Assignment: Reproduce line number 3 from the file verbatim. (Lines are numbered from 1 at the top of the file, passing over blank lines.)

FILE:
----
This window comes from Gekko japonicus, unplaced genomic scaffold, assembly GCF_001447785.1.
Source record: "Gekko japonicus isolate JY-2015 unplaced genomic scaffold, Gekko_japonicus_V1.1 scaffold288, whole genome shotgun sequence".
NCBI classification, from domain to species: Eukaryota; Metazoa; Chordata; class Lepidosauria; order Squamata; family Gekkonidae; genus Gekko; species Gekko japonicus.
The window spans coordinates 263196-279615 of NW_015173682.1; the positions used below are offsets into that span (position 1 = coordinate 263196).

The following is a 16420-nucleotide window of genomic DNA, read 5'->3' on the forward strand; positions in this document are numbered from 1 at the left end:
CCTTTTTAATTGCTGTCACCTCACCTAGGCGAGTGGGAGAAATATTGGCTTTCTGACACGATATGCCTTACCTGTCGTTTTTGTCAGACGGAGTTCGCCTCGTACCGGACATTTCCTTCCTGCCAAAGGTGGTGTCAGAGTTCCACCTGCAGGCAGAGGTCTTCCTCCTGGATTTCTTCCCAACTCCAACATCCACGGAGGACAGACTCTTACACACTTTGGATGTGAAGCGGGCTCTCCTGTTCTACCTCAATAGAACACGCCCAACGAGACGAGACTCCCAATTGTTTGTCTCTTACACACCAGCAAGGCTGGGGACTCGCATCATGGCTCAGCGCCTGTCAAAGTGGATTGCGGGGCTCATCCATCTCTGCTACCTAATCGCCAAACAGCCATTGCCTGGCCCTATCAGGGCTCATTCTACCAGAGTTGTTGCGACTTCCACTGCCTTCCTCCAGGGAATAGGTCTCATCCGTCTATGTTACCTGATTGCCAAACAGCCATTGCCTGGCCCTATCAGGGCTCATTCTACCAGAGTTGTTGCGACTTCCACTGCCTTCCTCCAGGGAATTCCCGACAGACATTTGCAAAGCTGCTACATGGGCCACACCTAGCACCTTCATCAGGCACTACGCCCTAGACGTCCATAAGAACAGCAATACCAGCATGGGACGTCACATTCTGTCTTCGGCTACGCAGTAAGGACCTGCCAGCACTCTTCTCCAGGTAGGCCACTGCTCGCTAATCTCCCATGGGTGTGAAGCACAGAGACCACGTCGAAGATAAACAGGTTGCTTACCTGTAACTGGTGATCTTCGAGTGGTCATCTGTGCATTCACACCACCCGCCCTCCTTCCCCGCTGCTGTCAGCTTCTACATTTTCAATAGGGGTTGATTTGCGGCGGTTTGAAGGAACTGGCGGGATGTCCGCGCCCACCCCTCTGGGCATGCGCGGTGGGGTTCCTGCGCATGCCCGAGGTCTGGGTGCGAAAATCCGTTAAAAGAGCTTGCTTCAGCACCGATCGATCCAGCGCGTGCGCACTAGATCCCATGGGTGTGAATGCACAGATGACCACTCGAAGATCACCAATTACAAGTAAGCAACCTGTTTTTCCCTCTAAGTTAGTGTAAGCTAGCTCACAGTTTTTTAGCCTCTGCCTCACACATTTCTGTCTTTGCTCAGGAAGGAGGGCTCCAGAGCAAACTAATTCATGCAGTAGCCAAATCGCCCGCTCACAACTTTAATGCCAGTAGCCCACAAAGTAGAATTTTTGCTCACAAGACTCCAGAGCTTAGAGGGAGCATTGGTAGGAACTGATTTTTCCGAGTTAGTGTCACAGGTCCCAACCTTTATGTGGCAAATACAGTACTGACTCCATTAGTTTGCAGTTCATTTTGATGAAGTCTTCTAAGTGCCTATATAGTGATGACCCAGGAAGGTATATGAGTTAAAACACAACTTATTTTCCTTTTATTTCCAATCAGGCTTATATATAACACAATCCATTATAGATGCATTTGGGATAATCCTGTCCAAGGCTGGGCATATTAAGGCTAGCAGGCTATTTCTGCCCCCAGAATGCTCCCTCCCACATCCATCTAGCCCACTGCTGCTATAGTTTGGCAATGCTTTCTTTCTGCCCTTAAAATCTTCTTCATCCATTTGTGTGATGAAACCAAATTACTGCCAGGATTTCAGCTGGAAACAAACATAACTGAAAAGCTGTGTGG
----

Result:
NCBI classification, from domain to species: Eukaryota; Metazoa; Chordata; class Lepidosauria; order Squamata; family Gekkonidae; genus Gekko; species Gekko japonicus.